Magistrates reject dog kennel zone change
Boyle Fiscal Court plans to enact an ordinance to back up Danville-Planning & Zoning Commission on a recent zone change denial. The request, submitted by Bryan Sharp, was filed back in August after neighbors complained about the number of dogs on his property at 3204 Perryville Road.
P&Z held a public hearing Oct. 3 about the request, which Sharp submitted in order to get his 2.33 acre property rezoned from GR-A (general residential) to AR-1 (agricultural/residential). Several neighbors spoke at the hearing, citing issues such as howling or loose dogs, or the overwhelming smell of animal waste.
P&Z voted 9-0 to deny the request. Tuesday, the fiscal court voted unanimously to create an ordinance backing up P&Z’s denial.
“What he’s doing is obviously illegal,” Magistrate Jack Hendricks said. He said he thought if an ordinance was created, maybe it would give the P&Z denial “more clout” if it is appealed to Boyle County Circuit Court.
County Attorney Lynne Dean, Judge-Executive Harold McKinney and P&Z Director Steve Hunter said an ordinance probably would not strengthen any part of an appeal, since it would be judged on the merits of the zone-change hearing and the overall case information. However, magistrates wanted to send a clear message the court doesn’t support what Sharp is attempting to do.
Although Sharp testified to P&Z he runs a “commercial kennel” and purchased a kennel license from the county to run such a business, when reached for comment Tuesday he said he does not.
“They are my pets,” Sharp said, stating that he currently has 12 Siberian huskies. He denied he breeds the dogs to sell. He said he just recently took one to the Danville-Boyle County Humane Society because of a personality conflict with another dog.
However, a review of Sharp’s Facebook page shows advertisements from February, April and June he posted selling Siberian husky pups, from $300 to $500 each. The posts show the puppies, as well as offer further pictures or videos to anyone interested in buying, and mention the “CKC registration,” which stands for Continental Kennel Club — a company that registers purebreds.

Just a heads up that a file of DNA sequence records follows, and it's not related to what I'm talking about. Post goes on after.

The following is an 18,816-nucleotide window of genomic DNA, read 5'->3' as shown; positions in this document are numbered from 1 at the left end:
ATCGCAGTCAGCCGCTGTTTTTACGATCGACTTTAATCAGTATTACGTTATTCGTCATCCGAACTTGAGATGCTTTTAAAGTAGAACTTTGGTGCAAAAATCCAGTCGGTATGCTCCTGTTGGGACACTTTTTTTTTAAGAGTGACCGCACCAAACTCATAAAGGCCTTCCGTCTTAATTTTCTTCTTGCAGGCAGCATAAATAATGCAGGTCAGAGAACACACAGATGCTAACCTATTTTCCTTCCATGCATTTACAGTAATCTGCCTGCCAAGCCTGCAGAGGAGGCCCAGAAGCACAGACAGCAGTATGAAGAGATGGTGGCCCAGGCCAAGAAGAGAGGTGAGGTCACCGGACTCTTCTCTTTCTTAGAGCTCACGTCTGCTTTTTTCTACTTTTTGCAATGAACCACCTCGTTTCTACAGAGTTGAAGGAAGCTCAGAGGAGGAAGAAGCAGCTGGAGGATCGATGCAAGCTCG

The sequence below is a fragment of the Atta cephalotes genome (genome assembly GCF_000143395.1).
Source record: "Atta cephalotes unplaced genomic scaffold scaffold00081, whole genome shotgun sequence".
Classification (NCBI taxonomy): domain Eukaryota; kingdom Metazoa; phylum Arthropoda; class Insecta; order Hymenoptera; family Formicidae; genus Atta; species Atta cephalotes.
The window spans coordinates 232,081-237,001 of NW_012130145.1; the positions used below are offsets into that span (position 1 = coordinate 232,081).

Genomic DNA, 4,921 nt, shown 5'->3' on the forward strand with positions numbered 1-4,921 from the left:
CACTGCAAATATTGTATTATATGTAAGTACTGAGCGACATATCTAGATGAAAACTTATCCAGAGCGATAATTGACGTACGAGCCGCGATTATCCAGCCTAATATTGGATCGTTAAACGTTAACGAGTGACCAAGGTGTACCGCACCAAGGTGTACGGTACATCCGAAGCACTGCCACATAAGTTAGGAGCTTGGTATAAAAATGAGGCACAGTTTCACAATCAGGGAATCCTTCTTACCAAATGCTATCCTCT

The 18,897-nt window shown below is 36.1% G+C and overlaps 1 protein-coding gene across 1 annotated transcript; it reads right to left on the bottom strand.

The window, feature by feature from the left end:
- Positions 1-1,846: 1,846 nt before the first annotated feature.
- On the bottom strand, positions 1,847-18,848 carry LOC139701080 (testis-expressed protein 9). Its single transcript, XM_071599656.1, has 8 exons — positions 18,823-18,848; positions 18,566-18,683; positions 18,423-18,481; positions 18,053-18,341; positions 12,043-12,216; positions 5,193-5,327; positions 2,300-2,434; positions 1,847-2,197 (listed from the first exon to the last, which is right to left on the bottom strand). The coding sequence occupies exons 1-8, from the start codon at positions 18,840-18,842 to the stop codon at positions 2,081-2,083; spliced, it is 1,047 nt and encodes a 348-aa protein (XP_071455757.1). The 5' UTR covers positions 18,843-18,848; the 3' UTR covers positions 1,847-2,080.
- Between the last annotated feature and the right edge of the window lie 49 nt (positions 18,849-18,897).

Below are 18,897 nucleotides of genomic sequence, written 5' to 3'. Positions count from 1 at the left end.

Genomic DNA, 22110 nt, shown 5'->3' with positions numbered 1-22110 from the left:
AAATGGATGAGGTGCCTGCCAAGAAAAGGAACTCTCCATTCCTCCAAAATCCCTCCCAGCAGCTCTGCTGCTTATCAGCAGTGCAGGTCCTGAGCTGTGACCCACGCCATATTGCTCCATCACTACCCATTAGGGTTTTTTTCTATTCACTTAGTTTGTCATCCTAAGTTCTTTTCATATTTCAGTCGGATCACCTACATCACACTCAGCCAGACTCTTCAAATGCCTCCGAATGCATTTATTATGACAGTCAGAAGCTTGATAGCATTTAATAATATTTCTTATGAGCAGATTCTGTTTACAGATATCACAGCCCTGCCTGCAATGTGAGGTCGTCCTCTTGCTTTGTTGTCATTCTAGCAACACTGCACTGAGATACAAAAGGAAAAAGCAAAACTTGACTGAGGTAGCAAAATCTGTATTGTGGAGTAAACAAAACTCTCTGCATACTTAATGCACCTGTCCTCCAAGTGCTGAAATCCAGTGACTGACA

Tuesday, Hunter said the issue of the dogs on Sharp’s property came into play after complaints were not only called into P&Z, but the health department and the humane society, as well.
Sharp said none of the neighbors who spoke at the hearing have approached him in-person to voice any complaints about his dogs. He claimed he is unnecessarily watched, then mentioned complaints by neighbors about junk cars on his property being messy, and the three times he has been reported due to fires he didn’t have permits for.
When asked what his next move will be now that the request has been formally denied, Sharp said, “Well, I don’t know that because I didn’t get anything from Planning & Zoning.”
Hunter said Sharp was present at the hearing and meeting, where his request was denied.
“I am not sure, because I’ve got my attorney working on a few different things,” Sharp said. “I’m not dumb. I’m always looking for loopholes … I’ve got an apartment on top of the garage back here. I can just move one of my employees in there, and then say three of the dogs are his, and that six dogs are mine. I’m like Donald Trump — I’m always looking for loopholes.”
Sharp said he would not sell any of the remaining dogs, but would give them away.
Magistrate Phil Sammons, who lives near Sharp, has been vocal about the situation, and spoke in opposition to the zone change during the October hearing.
“The dog stink would knock you down. On top of the dogs, Sharp has old automobiles out there. This was a beautiful property until this man moved in. It looks like a junkyard most of the time. We don’t need this in a residential area and I’m begging you all not to approve this request,” he said during the October hearing.
Other neighbors spoke about the safety of children of the area, since they say they’ve seen some of the dogs get out of the yard.
Judge-Executive McKinney brought up facts Tuesday for the magistrates to consider, such as a possible special meeting needed to fit in required readings of the ordinance, and said the next step must be taken within 90 days of the P&Z vote.
“That’s a good point,” Hunter said. He and McKinney jointly figured the 90 days would be up right around Jan. 1. Plus, Hunter said, creating an ordinance also will cost the county, since it must be published.
“I just don’t think there’s any advantage one way or another in circuit court,” Dean said, in reference to creating the ordinance. Hunter concurred, and again said the circuit court will look at the hearing record to make a decision.
McKinney said he agreed with Dean that the ordinance probably wouldn’t have any weight. Magistrates then voted unanimously in favor of proceeding with creation of an ordinance, with a first reading planned for the next meeting.
The next regular meeting of the fiscal court will be held 10 a.m. on Thursday, Nov. 29; it was rescheduled to give staff time to get things in order after the Thanksgiving holiday.